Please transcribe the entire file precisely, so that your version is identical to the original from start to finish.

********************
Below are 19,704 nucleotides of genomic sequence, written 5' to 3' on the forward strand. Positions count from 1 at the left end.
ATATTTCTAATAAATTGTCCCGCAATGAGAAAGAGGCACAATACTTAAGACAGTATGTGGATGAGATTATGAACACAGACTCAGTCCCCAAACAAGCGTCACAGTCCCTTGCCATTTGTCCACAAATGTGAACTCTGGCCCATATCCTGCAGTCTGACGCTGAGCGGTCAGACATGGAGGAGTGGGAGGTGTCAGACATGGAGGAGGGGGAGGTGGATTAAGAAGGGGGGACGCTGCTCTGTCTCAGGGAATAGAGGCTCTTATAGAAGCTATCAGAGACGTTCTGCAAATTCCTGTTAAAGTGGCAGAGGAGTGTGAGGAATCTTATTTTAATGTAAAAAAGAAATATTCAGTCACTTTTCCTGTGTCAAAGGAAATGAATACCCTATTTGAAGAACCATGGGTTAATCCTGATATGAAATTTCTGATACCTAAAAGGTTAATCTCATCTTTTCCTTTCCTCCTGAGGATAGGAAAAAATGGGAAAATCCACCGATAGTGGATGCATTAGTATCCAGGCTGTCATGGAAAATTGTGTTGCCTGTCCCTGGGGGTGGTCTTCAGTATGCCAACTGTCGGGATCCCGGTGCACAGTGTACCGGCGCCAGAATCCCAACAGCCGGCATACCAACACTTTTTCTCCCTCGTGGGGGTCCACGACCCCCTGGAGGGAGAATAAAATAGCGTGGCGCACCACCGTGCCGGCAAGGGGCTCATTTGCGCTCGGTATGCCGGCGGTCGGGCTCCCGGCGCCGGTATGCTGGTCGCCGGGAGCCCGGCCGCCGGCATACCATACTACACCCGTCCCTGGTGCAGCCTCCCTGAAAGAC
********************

Below are 19,704 nucleotides of genomic sequence, written 5' to 3' on the forward strand. Positions count from 1 at the left end.
ATATTTCTAATAAATTGTCCCGCAATGAGAAAGAGGCACAATACTTAAGACAGTATGTGGATGAGATTATGAACACAGACTCAGTCCCCAAACAAGCGTCACAGTCCCTTGCCATTTGTCCACAAATGTGAACTCTGGCCCATATCCTGCAGTCTGACGCTGAGCGGTCAGACATGGAGGAGTGGGAGGTGTCAGACATGGAGGAGGGGGAGGTGGATTAAGAAGGGGGGACGCTGCTCTGTCTCAGGGAATAGAGGCTCTTATAGAAGCTATCAGAGACGTTCTGCAAATTCCTGTTAAAGTGGCAGAGGAGTGTGAGGAATCTTATTTTAATGTAAAAAAGAAATATTCAGTCACTTTTCCTGTGTCAAAGGAAATGAATACCCTATTTGAAGAACCATGGGTTAATCCTGATATGAAATTTCTGATACCTAAAAGGTTAATCTCATCTTTTCCTTTCCTCCTGAGGATAGGAAAAAATGGGAAAATCCACCGATAGTGGATGCATTAGTATCCAGGCTGTCATGGAAAATTGTGTTGCCTGTCCCTGGGGGTGGTCTTCAGTATGCCAACTGTCGGGATCCCGGTGCACAGTGTACCGGCGCCAGAATCCCAACAGCCGGCATACCAACACTTTTTCTCCCTCGTGGGGGTCCACGACCCCCTGGAGGGAGAATAAAATAGCGTGGCGCACCACCGTGCCGGCAAGGGGCTCATTTGCGCTCGGTATGCCGGCGGTCGGGCTCCCGGCGCCGGTATGCTGGTCGCCGGGAGCCCGGCCGCCGGCATACCATACTACACCCGTCCCTGGTGCAGCCTCCCTGAAAGAC